0 Vote

Hola, buena tarde.

Me estoy matando la cabeza tratando de entender que significa la palabra "anchor" en el siguiente texto:

A full-width door net attached to multiple fuselaje "anchor" points inside the door opening would satisfy the basic fall prevention criterion.

Colocar una malla del ancho de la puerta y fijarla a múltiples puntos del anclaje en el fuselaje dentro de la entrada ayudaría a satisfacer el criterio de prevención de caídas.

Agradezco mucho a quien me pueda ayudar.

  • Posted Jan 29, 2011
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4 Answers

1 Vote

Think "fijado" o "adjunto". It's a door, not a ship. Es una puerta, no es una ancia.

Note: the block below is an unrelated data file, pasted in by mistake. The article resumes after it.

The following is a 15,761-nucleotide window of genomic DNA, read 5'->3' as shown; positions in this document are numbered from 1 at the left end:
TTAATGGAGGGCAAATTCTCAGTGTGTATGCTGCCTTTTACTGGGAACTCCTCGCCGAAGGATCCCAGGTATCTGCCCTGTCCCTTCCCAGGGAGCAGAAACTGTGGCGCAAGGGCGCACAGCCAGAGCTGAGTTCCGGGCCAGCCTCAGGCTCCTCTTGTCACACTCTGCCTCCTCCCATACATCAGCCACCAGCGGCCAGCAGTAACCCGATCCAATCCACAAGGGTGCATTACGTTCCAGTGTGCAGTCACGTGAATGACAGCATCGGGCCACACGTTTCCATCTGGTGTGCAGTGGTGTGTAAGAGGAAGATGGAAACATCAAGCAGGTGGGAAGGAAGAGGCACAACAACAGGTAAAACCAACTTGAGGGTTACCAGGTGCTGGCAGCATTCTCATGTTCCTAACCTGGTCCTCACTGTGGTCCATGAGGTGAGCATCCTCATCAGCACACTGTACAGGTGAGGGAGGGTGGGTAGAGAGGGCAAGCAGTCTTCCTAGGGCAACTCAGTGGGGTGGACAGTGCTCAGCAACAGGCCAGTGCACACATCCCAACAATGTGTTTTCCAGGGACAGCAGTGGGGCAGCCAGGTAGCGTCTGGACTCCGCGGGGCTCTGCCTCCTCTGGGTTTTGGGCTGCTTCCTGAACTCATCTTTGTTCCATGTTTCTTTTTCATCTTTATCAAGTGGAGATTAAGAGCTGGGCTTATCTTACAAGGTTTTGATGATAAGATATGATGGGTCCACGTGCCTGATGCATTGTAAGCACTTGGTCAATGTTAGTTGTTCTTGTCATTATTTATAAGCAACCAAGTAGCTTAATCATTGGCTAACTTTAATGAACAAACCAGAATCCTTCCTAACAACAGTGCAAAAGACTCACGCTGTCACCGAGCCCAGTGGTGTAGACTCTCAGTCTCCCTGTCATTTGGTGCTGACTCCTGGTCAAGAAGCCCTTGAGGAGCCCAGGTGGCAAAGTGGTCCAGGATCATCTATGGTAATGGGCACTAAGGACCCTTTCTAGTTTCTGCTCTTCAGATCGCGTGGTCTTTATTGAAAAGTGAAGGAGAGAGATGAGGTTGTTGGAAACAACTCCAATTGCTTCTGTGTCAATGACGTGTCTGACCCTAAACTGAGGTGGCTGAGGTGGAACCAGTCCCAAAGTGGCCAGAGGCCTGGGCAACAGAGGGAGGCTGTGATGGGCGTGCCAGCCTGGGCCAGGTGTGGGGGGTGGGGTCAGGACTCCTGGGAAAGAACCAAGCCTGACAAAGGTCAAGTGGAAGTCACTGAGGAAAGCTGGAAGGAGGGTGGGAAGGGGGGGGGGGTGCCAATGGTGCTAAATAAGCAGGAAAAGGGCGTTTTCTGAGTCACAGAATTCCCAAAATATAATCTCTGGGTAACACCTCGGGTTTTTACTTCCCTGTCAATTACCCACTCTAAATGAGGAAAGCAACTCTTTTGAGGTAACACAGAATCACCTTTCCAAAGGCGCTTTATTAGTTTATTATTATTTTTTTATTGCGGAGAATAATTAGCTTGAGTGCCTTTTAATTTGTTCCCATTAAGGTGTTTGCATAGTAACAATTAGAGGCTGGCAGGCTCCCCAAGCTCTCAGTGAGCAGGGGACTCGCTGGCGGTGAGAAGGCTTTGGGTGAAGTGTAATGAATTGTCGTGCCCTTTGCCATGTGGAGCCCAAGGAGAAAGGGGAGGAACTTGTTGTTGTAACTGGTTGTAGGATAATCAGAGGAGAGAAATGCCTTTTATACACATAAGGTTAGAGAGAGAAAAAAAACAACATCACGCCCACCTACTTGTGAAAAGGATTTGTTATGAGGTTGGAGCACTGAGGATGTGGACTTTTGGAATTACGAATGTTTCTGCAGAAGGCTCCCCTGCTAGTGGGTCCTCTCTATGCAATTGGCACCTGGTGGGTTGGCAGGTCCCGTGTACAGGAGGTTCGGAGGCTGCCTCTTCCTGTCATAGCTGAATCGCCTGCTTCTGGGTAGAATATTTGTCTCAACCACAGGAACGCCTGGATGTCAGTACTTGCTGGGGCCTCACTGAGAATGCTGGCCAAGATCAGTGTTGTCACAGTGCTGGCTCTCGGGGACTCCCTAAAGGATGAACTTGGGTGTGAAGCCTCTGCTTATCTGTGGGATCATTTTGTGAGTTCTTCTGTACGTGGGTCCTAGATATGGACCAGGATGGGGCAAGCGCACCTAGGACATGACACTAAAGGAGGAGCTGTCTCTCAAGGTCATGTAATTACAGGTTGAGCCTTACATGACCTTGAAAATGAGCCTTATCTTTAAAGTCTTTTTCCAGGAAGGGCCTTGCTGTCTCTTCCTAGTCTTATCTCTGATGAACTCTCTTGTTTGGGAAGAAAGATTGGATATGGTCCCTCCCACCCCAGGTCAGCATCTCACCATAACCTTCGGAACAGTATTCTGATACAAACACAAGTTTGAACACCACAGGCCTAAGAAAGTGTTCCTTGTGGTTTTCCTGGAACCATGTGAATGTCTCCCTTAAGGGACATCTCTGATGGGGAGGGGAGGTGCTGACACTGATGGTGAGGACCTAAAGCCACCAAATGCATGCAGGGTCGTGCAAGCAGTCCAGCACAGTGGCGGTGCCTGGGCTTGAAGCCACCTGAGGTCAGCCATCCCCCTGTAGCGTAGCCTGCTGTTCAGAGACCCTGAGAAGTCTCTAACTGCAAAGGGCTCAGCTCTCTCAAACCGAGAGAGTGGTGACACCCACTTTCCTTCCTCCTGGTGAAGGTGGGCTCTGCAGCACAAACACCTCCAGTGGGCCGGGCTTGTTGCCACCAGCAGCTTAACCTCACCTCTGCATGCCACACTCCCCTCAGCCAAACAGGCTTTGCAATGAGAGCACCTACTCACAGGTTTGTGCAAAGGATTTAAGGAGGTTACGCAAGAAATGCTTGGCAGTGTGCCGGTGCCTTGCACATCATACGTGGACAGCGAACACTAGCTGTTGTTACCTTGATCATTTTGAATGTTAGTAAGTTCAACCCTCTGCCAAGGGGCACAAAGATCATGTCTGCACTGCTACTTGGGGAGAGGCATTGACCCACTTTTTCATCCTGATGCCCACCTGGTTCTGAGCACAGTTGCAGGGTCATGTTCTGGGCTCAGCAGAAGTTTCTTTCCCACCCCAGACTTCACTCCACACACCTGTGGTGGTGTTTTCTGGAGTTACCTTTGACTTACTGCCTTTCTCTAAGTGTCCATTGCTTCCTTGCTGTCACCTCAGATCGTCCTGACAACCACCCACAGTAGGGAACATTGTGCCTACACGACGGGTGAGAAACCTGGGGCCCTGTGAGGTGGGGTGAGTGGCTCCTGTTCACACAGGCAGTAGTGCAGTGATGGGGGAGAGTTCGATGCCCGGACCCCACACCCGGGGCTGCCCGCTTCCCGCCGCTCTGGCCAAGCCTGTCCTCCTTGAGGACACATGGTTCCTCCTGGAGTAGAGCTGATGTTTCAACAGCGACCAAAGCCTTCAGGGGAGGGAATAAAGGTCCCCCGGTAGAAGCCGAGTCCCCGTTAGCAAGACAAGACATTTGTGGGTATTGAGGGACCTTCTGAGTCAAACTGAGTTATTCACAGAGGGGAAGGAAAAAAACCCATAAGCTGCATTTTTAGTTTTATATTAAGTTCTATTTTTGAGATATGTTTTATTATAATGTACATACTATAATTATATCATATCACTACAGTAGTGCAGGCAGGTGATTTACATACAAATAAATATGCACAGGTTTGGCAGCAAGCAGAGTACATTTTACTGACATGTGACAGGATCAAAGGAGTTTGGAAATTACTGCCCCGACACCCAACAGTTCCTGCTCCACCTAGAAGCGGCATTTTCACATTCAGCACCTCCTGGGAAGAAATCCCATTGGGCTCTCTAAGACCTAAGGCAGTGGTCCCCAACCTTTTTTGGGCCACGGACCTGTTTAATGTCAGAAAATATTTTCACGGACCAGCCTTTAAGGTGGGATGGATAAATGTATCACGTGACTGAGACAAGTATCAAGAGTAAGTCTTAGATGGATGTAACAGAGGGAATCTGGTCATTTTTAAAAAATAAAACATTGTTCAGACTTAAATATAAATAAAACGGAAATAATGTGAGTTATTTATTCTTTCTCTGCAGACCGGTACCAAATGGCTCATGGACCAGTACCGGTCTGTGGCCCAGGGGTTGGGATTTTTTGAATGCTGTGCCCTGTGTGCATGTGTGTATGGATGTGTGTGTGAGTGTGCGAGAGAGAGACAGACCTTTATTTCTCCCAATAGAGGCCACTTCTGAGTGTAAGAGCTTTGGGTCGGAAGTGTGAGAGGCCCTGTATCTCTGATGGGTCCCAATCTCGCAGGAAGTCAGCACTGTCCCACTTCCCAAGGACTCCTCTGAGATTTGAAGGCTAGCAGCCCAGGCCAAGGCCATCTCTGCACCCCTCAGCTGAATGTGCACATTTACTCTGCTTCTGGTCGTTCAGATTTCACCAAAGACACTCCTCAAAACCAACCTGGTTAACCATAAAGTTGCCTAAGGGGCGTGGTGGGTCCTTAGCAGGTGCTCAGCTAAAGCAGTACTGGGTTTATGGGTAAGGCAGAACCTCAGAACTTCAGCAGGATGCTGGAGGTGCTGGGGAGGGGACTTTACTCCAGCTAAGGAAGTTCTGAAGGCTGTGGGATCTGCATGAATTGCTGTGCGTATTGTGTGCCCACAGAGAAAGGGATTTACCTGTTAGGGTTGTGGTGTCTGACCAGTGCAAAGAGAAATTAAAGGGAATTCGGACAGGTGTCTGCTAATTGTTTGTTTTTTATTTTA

0 Vote

Just a guess: Those anchor points are "anchoring" the door into place like an anchor does a ship. Those anchor points prevent the door from falling. Imagine that a ship's anchor launches into the sky and attaches to a star to prevent the ship from sinking. This works like that, or it seems like it does from what I gather.

  • The net is attached to anchor points. The door is attached to hinges (else it wouldn't open and close). - samdie Jan 29, 2011 flag
0 Vote

door net attached to multiple fuselaje "anchor" points inside the door opening

Slightly redundant phrasing: one could with equal clarity say "net attached to multiple points within the fuselage" or "net anchored at multiple points within the fuselage"

As Jeezle indicated, when a thing is attached to something (larger and less movable) else to prevent the former from moving about, we speak of "anchoring" it.

0 Vote

La maya estaría "anclada al fuselage en varios puntos desdel interior de la puerta?

  • This question was asked on Jan. 29, 2011. - rac1 Jul 10, 2012 flag
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